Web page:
Richard T and I had an interesting discussion here about the bioturbation and coarse fractions in the Arabian Sea G Bulloides proxy that is very influential in Moberg and not used in Loehle (as it was not calibrated to temperature.)
I had observed that the increase in G Bulloides percentage in the very top part of the RC2730 core was almost exactly matched by what paleoclimatologists would call a “remarkably similar” increase in coarse fraction percentage. The G Bulloides series from this core is a huge contributor to the 20th century-MWP accounting in Moberg.
I also discussed some literature which pointed out that bioturbation was an established phenomenon which caused an upward percolation of coarse fraction, leading to a concentration of coarse fraction in the top mixer layer (which was a transient phenomenon). I observed that bioturbation had been summarily rejected by the Arabian Sea G Bulloides series authors as it was in an oxygen-minimum zone, but other literature (including Arabian Sea literature) reported bioturbation even in an oxygen-minimum zone. We discussed (without any agreed resolution) whether this phenomenon could have accounted for the G Bulloides percentage increase or whether this increase was independent of the coarse fraction phenomenon. Richard T signed off as follows:
A prediction: If bioturbation-driven sediment sorting (rather than homogenisation) is important, it should be a general pattern, observable in most cores. Whereas, if the increase in coarse fraction is climatically driven, it should only occur in a few sites. Coarse fraction is measured fairly often, so it should be possible to test your hypothesis.
Donnelly and Woodruff (2007) is a very recent Nature study that applies lagoon sediments from Laguna Playa Grande, Vieques, Puerto Rico (17N, 65W) to reconstruct hurricane activity for the past 5,000 years. Their proxy is the bulk mean grain size(in microns). I see some parallels between increasing coarseness here (although measured differently) and the Arabian Sea situation (but am just thinking out loud in this instance.)
The Donnelly and Woodruff core is sampled at 1 cm intervals over a core length of 396 cm. Their resolution at the top of the core is about 5 years, increasing to about 30-40 years at the base. The topmost segment is assigned a data of 2000 AD. So this qualifies as a high-resolution data set covering the past 2 millennia.
Reviewing Arabian Sea Coarse Fraction
In the Arabian Sea case, the increase in coarse fraction in the mixed layer could be easily modeled with a negative exponential curve (I used the same function as I use in tree ring standardization). On the left below is a plot of the coarse fraction for Arabian Sea core RC2730. I proposed a simple model for how a bioturbation mechanism using known concepts could yield a coarse fraction with this type of shape (shown at the right) as follows:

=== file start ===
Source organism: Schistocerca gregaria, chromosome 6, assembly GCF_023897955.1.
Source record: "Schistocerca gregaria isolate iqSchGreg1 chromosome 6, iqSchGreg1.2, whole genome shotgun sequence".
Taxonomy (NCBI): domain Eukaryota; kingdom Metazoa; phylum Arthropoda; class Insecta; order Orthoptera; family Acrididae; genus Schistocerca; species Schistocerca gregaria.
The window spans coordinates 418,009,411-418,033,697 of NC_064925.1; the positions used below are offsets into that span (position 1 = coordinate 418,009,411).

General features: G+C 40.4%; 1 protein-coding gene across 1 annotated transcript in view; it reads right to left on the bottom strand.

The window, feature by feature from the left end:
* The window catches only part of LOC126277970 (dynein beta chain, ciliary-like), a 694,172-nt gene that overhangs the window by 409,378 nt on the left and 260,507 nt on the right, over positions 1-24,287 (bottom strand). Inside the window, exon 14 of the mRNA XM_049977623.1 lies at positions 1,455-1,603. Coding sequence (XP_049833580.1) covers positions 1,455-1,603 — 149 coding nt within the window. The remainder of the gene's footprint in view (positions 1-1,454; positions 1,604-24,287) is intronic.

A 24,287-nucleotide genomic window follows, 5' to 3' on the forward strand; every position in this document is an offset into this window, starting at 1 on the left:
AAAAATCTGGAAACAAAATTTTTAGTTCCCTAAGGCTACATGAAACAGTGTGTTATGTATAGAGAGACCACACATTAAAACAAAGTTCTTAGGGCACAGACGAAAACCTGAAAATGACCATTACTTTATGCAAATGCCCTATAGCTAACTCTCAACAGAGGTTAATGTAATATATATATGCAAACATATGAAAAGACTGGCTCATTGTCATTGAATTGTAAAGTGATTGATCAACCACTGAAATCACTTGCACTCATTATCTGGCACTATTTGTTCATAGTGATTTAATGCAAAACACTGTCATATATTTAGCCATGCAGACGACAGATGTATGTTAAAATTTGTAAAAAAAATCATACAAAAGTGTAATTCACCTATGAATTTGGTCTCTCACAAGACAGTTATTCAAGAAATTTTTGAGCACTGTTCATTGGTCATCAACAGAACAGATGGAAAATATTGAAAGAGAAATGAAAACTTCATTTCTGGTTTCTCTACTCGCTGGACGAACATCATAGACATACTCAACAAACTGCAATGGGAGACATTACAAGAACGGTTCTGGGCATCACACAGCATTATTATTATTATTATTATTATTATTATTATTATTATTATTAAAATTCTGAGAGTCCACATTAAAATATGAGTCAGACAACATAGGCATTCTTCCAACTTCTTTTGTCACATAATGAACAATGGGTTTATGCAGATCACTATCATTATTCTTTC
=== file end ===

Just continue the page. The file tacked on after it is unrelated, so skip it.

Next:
The premises of the simulation were as follows:
1) all bioturbation activity originated at the surface layer in the current year, the depth of secretion had a negative exponential shape and all downward secretion were fines;
2) upward percolation balanced the bioturbation and all upward percolation was in coarse. (If upward percolation is partly fines, then Im pretty sure that somewhat different parameters could be found to yield any shape achievable with the method here.)
3) averages were taken over 10 year intervals and plotted.
Left: RC2730 coarse percentage; right – simulation of coarse fraction fraction using bioturbation mechanism. There are a several free parameters and this could be easily tuned to the left curve.
Donnelly and Woodruff Coarse Fraction
The Donnelly and Woodruff data for mean grain size is plotted below. It shows a remarkable increase in mean grain size in the 20th century. Indeed, one might say that the mean grain size is unprecedented. Just how unprecedented? Since 1940, there have been 12 readings with a mean grain size exceeding 150 microns and in the preceding 4000 years, there weren’t any.
Plot of Donnelly and Woodruff data from here
Donnelly and Woodruff argue that their proxy measures past hurricane activity. However some of these very high recent values occur in periods when hurricane activity wasn’t very high e.g. the 1970s-1980s. So there must be some other factor confounding the recent values. Here’s a plot of the top 100 cm of the core in a format similar to the Arabian Sea coarse fraction plot.
Is it possible that we’re seeing a mixing phenomenon over the top 20 cm or so of the core? This would be a considerably thicker mixed layer than at RC2730 where I hypothesized only about 2 cm. But this core is taken from surface and not from an oxygen-minimum zone at 600 m or so. Without knowing much about bioturbation mechanisms, I don’t see any reason why a mixed layer of 20 cm or so would be precluded in this case. If this is the case, then the high coarse fraction in the mixed layer would be a transient phenomenon (in the sense that the mixed layer is always on top). On this model, the coarse fraction in the “final” layer that a paleoclimatologist in 2200 would date to the 20th century would revert back to something like the mean as fines are mixed downward by bioturbation.
Donnelly, J.P. and J.D. Woodruff. 2007. Intense hurricane activity over the past 5,000 years controlled by El Nino and the West African monsoon. Nature, Vol. 447, pp. 465-468, 24 May 2007. doi:10.1038/nature05834
Donnelly website http://www.whoi.edu/science/GG/coastal/publications/jeff.html
Donnelly, J.P. and J.D. Woodruff. 2007. Laguna Playa Grande, Puerto Rico Grain Size/Paleohurricane Data.IGBP PAGES/World Data Center for Paleoclimatology Data Contribution Series # 2007-068. NOAA/NCDC Paleoclimatology Program, Boulder CO, USA.